‘How do you think—’ ‘Look,’ Anton interrupted. ‘I told that lady who phoned from your magazine everything I knew about Davidson. Was it worth you coming all the way out here and going through everything all over again?’

‘Well, I needed to talk to you about your rhino farming anyway,’ Crys said, taken aback by Anton’s reaction. ‘Didn’t he have all that in his notes?’ Crys met Anton’s eyes without blinking. ‘Yes, but they were sketchy. And it is better for a writer to form their own impressions – you can’t write an article like this from someone else’s notes. Not if you’re a professional.’

‘Anyway,’ Johannes soothed. ‘You’re very welcome here, of course.’ ‘Of course,’ Anton agreed, but he didn’t sound as though he meant it. Crys felt a wave of disappointment. Again, she’d learned nothing more. Michael had been here. He’d asked questions. He’d left for Mozambique and when he came back, he’d disappeared.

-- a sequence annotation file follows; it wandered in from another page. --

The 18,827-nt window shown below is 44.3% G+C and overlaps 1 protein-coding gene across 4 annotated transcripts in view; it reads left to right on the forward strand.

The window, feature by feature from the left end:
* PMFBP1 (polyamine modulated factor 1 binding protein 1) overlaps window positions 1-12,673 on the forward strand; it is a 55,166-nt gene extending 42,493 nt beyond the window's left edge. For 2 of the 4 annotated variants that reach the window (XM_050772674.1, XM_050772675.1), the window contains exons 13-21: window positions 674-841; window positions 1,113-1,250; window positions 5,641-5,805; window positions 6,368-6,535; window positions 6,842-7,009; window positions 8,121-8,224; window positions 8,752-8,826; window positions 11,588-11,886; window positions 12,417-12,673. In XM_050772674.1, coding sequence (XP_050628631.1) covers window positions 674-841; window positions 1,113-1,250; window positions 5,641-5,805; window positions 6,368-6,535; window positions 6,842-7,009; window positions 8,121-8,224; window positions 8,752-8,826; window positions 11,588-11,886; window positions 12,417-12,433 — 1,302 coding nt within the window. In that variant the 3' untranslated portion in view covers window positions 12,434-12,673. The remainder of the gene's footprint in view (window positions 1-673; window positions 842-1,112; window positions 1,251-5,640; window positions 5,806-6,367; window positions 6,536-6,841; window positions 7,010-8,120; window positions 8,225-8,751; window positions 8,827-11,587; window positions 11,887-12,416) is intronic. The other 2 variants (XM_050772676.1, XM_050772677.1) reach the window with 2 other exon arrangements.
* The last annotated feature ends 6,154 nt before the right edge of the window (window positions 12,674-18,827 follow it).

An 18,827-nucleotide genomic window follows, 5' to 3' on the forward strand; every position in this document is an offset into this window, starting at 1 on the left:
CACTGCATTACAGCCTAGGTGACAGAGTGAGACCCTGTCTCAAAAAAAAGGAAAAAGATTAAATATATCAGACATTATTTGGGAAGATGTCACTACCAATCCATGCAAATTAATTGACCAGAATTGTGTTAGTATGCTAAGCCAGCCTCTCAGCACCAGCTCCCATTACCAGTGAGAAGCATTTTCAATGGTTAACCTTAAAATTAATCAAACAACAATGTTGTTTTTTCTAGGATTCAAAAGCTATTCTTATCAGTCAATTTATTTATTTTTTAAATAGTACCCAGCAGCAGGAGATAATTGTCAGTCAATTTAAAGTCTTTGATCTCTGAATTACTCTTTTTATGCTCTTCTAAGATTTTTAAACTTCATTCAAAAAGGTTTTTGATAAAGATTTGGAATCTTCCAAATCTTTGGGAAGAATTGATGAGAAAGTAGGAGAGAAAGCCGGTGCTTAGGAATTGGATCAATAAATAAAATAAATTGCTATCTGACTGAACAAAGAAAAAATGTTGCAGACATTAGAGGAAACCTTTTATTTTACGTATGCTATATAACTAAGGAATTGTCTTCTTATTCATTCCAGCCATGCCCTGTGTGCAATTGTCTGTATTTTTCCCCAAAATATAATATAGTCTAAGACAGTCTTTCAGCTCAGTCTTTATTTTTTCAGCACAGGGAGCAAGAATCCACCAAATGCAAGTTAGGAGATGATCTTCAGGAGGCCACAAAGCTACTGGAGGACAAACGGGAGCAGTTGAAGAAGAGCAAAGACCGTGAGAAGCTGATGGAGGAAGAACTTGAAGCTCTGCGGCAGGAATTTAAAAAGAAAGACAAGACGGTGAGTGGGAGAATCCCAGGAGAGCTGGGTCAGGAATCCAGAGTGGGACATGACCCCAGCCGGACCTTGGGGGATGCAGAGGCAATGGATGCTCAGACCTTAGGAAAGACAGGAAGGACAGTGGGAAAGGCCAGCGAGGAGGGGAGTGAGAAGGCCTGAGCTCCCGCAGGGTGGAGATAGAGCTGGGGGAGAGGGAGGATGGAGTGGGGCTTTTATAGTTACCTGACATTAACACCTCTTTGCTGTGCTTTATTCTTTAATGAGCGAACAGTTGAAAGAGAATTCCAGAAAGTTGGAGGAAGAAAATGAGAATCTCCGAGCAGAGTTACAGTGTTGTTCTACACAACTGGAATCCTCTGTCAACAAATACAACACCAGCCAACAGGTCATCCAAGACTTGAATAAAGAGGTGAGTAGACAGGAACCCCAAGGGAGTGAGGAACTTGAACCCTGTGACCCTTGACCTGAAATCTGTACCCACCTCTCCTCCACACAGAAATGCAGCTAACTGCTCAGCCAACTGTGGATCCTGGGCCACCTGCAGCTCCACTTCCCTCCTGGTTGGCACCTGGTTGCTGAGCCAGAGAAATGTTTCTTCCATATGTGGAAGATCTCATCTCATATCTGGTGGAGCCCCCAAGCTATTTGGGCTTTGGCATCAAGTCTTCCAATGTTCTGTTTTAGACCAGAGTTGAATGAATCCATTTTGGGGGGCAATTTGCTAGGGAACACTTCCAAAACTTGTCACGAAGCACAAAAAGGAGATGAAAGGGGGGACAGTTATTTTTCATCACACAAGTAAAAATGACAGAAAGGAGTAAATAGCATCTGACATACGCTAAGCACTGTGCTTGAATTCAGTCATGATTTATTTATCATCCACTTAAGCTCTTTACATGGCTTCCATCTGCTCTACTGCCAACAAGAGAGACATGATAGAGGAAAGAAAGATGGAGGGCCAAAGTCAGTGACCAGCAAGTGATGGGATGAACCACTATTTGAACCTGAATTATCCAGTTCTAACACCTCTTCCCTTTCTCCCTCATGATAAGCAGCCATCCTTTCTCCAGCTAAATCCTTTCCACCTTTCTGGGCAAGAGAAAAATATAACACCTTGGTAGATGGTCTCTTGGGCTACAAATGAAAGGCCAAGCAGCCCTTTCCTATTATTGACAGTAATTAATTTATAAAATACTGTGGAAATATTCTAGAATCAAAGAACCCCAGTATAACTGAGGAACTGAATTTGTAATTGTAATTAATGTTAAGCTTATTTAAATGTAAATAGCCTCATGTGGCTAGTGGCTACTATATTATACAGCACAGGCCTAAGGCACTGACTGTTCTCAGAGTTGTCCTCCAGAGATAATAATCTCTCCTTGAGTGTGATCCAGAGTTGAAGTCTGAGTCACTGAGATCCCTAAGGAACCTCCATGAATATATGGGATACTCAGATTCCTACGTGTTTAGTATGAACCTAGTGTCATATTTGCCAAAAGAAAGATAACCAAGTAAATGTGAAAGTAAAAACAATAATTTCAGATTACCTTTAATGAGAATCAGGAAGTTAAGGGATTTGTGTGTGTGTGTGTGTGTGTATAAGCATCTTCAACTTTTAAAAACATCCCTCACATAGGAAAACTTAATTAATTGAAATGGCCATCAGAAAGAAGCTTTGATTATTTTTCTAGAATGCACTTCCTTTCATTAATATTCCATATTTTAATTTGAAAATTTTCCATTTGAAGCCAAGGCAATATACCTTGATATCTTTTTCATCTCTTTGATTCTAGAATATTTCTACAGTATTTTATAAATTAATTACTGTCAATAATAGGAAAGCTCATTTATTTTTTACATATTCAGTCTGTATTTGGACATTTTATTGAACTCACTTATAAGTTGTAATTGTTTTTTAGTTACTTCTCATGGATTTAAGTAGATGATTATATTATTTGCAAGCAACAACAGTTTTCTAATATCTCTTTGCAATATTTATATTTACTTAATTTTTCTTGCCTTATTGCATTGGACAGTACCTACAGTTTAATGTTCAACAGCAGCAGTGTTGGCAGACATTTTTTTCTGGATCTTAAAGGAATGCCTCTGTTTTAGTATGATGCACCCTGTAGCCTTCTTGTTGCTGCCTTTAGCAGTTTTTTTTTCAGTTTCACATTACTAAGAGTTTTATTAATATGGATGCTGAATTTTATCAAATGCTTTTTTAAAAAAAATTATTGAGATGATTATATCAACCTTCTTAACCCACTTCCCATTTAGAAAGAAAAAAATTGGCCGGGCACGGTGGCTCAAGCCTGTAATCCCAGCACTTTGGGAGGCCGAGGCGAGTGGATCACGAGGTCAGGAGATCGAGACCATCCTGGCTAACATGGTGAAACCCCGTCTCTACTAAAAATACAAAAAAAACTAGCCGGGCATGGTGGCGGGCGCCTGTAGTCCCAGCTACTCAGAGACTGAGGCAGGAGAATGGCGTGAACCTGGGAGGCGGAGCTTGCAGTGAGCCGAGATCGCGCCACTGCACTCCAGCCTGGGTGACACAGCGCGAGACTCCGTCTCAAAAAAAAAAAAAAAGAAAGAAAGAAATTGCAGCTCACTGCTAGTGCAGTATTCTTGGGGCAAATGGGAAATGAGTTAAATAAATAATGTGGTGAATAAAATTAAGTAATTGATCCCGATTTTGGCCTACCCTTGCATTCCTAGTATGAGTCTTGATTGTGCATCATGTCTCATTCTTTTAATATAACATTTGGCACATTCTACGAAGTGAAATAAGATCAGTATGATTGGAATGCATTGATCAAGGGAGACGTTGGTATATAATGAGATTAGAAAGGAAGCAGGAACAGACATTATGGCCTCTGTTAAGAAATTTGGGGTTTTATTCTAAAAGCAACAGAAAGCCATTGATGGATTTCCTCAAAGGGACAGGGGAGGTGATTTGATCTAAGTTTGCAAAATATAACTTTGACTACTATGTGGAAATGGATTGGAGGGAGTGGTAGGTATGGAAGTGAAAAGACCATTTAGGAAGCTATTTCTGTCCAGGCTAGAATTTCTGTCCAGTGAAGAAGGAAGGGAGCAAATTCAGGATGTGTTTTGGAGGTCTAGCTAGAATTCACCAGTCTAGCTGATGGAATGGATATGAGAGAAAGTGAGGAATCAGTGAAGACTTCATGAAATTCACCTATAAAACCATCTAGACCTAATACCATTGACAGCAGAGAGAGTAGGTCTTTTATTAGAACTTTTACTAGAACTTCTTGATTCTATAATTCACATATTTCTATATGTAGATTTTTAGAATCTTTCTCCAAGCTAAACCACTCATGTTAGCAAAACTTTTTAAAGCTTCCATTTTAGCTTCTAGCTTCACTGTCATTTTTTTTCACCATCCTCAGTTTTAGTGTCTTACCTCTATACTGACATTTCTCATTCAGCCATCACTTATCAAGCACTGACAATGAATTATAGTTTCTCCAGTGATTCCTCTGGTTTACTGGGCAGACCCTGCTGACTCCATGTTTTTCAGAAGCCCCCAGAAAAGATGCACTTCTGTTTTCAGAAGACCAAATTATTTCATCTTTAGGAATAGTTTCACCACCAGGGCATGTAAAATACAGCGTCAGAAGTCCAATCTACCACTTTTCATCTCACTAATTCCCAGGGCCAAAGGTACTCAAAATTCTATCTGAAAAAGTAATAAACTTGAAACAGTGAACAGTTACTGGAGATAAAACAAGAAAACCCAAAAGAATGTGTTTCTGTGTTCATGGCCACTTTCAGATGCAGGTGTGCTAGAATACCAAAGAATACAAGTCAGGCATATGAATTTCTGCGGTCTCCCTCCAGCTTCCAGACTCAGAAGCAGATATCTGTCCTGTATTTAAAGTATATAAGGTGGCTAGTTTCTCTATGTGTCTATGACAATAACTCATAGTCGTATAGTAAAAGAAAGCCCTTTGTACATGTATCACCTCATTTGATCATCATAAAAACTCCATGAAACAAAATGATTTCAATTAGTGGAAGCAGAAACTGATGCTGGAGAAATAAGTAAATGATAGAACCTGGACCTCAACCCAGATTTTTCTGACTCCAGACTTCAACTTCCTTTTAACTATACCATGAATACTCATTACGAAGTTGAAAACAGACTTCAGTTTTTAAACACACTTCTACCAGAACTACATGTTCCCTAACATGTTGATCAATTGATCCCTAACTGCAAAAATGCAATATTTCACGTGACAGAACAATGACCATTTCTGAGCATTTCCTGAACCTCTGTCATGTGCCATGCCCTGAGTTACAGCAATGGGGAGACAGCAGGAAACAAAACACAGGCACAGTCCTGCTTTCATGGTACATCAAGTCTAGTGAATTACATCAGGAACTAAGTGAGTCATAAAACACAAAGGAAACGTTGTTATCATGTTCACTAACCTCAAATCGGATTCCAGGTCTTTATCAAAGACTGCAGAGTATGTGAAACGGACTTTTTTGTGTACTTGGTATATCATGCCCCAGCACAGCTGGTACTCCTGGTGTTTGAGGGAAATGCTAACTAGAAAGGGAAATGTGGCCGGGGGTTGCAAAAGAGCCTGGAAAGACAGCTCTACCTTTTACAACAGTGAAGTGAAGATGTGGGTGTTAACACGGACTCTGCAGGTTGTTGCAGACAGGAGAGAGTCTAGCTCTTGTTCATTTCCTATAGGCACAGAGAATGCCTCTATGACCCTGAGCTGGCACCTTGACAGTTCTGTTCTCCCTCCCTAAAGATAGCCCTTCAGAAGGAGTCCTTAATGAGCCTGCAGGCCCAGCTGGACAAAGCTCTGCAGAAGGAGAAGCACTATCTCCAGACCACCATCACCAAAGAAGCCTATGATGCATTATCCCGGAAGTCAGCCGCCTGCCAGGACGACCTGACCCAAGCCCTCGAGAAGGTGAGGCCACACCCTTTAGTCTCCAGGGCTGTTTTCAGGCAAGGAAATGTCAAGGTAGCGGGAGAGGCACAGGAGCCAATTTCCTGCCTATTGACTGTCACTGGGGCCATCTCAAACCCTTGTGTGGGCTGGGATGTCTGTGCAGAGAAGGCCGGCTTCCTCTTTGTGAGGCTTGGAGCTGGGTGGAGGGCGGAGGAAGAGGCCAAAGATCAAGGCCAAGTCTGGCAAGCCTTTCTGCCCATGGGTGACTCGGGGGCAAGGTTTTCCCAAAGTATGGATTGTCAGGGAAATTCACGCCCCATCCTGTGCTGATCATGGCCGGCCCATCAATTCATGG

And somehow, she seemed to have upset Anton in the process of asking about it.

Boku served the dessert – a sort of filled tart that he said was called melktert. ‘That means milk tart,’ Johannes chimed in. ‘It’s a traditional Afrikaner farm dish.’

Crys took a forkful and liked it immediately. It was smooth and deliciously creamy. After she’d enjoyed a couple more forkfuls, she thought that asking Anton about the business might lighten things up. ‘I’m interested in your business model,’ she said to him. ‘Is it mainly tourists coming to see the rhinos?’

But Anton looked annoyed and gave a sour laugh. ‘Business model? Let me explain something, Ms Nguyen. If I want a business model, I have real businesses in Joburg, where I make good money. Here, I don’t make money – it costs a fortune to run this place.’ He paused. ‘So, you’ll want to know why I do it, then. Well, I’ll tell you. They’re predicting that the white rhino will be extinct in fifty years. But they’re wrong. It isn’t going to happen, because I’m not going to let it happen. That’s my business model.’